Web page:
Terrific alternatives that are just as magnificent By Jody Halsted
Grand Canyon (Flickr: Randy Pertiet)
The Grand Canyon, America’s largest and most popular canyon, see nearly 5 million people visit each year. Stretching 277 miles in length with widths from 4 to 18 miles, the Grand Canyon is certainly a sight to behold. While the Grand Canyon is a bucket-list item for many, its Arizona location puts it out of reach for families with time or budget constraints.
Luckily the United States has more canyons than you realize and they are just as family-friendly! If your family is planning a great gorge getaway try one of these Grand Canyon alternatives.
Grand Canyon Alternatives
Palo Duro Canyon State Park
Palo Duro Lighthouse (Peter Fitzgerald)
The second largest canyon in the United States, Palo Duro Canyon State Park, can be found just south of Amarillo, Texas. While most visitors at the Grand Canyon view its splendor from the rims, visitors can drive winding switchbacks into the valley of Palo Duro Canyon to access multiple camping sites, hiking and mountain biking trails. Kid-oriented activities include earning a Junior Naturalist patch as they explore the canyon – just pick up a packet as you enter the park. For a different view of the canyon, see it from horseback with Old West Stables or fly above the canyon on a zipline.
(MORE: Find kid-friendly hotels in Amarillo, TX.)
Badlands National Park
Unlike the Grand Canyon, where no fossils have ever been found, fossil discoveries happen regularly at Badlands National Park in South Dakota. In fact, the Ben Reifel Visitor Center houses a Paleontology Lab where you can view paleontologists working with recent fossil finds. The Badlands offer plenty of animal sightings including bison, Bighorn sheep, bobcat, porcupine, prairie dogs and even the nearly extinct black-footed ferret. Kids can become Junior Rangers, earning a badge as they hike and discover the Badlands.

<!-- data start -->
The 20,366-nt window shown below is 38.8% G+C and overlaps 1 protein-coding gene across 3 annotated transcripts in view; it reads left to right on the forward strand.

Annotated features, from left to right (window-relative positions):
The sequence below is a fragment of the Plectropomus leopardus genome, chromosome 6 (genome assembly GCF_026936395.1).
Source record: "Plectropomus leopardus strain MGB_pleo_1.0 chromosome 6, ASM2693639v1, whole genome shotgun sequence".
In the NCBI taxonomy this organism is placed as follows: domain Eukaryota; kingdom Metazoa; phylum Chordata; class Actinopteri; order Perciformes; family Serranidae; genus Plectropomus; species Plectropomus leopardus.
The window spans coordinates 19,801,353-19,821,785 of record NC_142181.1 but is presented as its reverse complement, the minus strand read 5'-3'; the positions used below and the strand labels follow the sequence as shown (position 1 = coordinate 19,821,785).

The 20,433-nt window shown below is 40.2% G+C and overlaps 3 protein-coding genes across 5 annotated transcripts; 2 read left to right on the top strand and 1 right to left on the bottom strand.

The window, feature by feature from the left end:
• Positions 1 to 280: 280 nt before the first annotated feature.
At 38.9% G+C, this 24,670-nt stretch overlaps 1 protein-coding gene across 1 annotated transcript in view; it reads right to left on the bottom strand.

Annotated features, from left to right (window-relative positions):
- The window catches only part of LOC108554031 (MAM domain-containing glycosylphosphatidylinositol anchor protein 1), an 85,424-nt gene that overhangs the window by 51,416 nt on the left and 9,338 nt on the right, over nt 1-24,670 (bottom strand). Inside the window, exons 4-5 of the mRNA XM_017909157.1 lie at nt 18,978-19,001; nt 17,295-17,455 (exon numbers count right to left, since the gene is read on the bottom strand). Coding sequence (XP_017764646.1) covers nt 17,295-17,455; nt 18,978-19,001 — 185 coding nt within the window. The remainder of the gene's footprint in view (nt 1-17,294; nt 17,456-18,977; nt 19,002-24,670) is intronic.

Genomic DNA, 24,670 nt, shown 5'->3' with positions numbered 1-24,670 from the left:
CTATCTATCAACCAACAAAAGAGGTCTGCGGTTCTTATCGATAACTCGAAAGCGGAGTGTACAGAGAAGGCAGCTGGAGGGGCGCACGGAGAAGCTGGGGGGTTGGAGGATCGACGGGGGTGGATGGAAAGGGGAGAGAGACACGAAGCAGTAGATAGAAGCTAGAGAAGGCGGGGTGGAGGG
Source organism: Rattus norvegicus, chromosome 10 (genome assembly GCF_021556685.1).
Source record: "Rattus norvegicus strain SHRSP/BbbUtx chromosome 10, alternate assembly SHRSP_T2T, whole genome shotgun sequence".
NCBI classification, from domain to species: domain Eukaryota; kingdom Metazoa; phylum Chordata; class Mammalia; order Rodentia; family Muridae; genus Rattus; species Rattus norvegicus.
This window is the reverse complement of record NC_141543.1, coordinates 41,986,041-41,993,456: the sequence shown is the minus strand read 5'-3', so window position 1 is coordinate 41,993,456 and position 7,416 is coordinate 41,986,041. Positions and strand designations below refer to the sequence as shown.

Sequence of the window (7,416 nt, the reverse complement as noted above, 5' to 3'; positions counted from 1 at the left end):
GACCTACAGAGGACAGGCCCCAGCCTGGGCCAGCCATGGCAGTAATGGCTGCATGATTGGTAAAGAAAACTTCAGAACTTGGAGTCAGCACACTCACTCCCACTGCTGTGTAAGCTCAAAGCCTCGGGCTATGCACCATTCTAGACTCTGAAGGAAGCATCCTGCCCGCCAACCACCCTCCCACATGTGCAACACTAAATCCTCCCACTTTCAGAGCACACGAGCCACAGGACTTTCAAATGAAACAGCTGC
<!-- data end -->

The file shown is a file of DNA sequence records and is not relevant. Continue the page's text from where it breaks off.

Providence Canyon State Park
Possibly one of the youngest canyons to be found, Georgia’s Providence Canyon State Park was created by erosion from poor farming practices in the 1800s. At just over 1000 acres and 150 feet deep, Georgia’s “Little Grand Canyon” is filled with scenic views and stunning vistas. A short trail loop from the visitor center provides access to the canyon floor, making this a perfect “beginner” canyon for families.
Letchworth State Park
Flowing north to Lake Ontario, the Genesee River in western New York has carved an impressive canyon with walls 600 feet high surrounded by lush forests guarding dazzling waterfalls in Letchworth State Park. While the park has over 50 waterfalls, the three major falls are found in Portage Canyon in the southern section of the park. Named one of America’s top campgrounds, Letchworth State Park has over 66 miles of hiking trails and offers visitors plenty of activities, including recreation programs, water activities and hot air ballooning, if they tire of the scenic views.
(MORE: Find other attractions near Letchworth State Park.)
Bryce Canyon National Park
Bryce Canyon (Flickr: Todd Petrie)
The towering hoodoos of Bryce Canyon National Park in Utah seemingly defy gravity, their pillars an ombre of red, fading to fiery orange and finally white as they point to the skies. Filled with trails of all lengths – some as short as half a mile – winding your way through the hoodoo labyrinths may lead you to magnificent arches, natural staircases and even Fairyland Canyon. The “last grand sanctuary of natural darkness”, Bryce Canyon is as breathtaking at night as it is during the day. Visit during a full moon and join the rangers for moonlit hikes. Or join forces with “The Dark Rangers” for an astronomy presentation that will leave you star struck.
Jody Halsted of FamilyRambling.com contributed this to www.MiniTime.com.